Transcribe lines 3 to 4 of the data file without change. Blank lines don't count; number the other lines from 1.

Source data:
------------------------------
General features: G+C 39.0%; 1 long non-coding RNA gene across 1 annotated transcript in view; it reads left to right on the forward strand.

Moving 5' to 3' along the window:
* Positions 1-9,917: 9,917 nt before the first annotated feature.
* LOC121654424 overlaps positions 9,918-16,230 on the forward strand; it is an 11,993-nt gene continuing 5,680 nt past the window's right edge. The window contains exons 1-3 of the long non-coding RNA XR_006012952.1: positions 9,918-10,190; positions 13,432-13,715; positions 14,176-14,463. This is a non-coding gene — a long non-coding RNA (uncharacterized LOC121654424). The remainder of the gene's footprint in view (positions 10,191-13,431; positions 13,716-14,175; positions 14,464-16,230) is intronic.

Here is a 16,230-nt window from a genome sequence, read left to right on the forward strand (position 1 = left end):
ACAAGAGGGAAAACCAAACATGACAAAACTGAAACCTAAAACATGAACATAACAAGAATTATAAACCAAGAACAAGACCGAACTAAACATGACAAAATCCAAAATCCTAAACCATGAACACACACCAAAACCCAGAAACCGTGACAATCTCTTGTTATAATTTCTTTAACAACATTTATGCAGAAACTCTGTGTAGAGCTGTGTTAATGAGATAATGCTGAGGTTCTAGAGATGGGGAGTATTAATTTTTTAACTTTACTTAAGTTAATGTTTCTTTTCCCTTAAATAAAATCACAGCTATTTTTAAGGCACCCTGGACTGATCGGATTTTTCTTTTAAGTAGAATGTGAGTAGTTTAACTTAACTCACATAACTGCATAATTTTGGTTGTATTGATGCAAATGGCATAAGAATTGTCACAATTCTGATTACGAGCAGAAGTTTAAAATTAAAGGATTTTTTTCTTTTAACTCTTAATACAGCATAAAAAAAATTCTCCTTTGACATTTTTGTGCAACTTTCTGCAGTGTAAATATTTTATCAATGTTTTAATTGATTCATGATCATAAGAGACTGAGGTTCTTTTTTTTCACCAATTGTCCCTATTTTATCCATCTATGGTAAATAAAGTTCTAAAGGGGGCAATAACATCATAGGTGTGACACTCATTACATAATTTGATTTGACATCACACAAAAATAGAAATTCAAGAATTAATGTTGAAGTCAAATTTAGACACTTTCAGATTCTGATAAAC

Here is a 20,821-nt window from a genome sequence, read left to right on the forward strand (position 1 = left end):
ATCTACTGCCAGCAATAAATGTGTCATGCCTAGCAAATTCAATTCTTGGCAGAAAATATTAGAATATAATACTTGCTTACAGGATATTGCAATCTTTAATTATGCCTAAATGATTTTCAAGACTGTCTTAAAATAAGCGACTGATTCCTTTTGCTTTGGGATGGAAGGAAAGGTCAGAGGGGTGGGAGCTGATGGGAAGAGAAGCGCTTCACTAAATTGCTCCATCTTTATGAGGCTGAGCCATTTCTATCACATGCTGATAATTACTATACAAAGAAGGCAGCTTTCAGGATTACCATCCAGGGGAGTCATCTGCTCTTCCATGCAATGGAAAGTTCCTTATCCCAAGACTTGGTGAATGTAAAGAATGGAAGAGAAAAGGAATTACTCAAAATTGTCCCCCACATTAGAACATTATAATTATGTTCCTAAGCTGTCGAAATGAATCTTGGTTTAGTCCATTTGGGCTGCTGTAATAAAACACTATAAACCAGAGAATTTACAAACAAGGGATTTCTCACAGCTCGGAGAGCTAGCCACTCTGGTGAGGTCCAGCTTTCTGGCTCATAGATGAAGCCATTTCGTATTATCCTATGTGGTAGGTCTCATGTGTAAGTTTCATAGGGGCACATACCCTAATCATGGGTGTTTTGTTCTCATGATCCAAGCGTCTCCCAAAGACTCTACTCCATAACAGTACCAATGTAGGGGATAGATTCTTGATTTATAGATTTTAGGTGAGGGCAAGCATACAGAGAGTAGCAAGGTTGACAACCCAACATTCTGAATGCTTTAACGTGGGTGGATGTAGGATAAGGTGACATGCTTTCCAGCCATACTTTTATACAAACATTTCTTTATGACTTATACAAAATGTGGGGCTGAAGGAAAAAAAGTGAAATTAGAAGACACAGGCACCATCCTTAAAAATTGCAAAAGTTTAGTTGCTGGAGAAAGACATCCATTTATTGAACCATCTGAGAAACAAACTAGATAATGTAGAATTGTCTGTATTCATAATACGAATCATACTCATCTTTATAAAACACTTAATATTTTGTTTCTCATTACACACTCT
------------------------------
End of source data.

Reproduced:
* Positions 1-9,917: 9,917 nt before the first annotated feature.
* LOC121654424 overlaps positions 9,918-16,230 on the forward strand; it is an 11,993-nt gene continuing 5,680 nt past the window's right edge. The window contains exons 1-3 of the long non-coding RNA XR_006012952.1: positions 9,918-10,190; positions 13,432-13,715; positions 14,176-14,463. This is a non-coding gene — a long non-coding RNA (uncharacterized LOC121654424). The remainder of the gene's footprint in view (positions 10,191-13,431; positions 13,716-14,175; positions 14,464-16,230) is intronic.